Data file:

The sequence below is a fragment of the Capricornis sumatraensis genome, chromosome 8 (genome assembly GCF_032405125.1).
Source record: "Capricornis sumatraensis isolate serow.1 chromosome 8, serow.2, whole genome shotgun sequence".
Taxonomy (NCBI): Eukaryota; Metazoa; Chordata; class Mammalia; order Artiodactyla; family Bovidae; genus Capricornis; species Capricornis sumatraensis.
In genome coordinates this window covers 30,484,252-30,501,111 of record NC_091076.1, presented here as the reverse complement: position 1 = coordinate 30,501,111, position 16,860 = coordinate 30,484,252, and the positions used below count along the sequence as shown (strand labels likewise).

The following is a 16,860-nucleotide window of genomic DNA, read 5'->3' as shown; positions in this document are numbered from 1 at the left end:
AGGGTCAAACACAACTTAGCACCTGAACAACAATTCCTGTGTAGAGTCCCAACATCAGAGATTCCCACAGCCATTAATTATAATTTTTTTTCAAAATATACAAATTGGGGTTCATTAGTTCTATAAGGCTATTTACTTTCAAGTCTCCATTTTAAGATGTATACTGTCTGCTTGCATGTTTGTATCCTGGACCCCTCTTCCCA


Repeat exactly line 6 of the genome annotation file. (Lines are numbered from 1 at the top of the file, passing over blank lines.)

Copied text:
AGGGTCAAACACAACTTAGCACCTGAACAACAATTCCTGTGTAGAGTCCCAACATCAGAGATTCCCACAGCCATTAATTATAATTTTTTTTCAAAATATACAAATTGGGGTTCATTAGTTCTATAAGGCTATTTACTTTCAAGTCTCCATTTTAAGATGTATACTGTCTGCTTGCATGTTTGTATCCTGGACCCCTCTTCCCA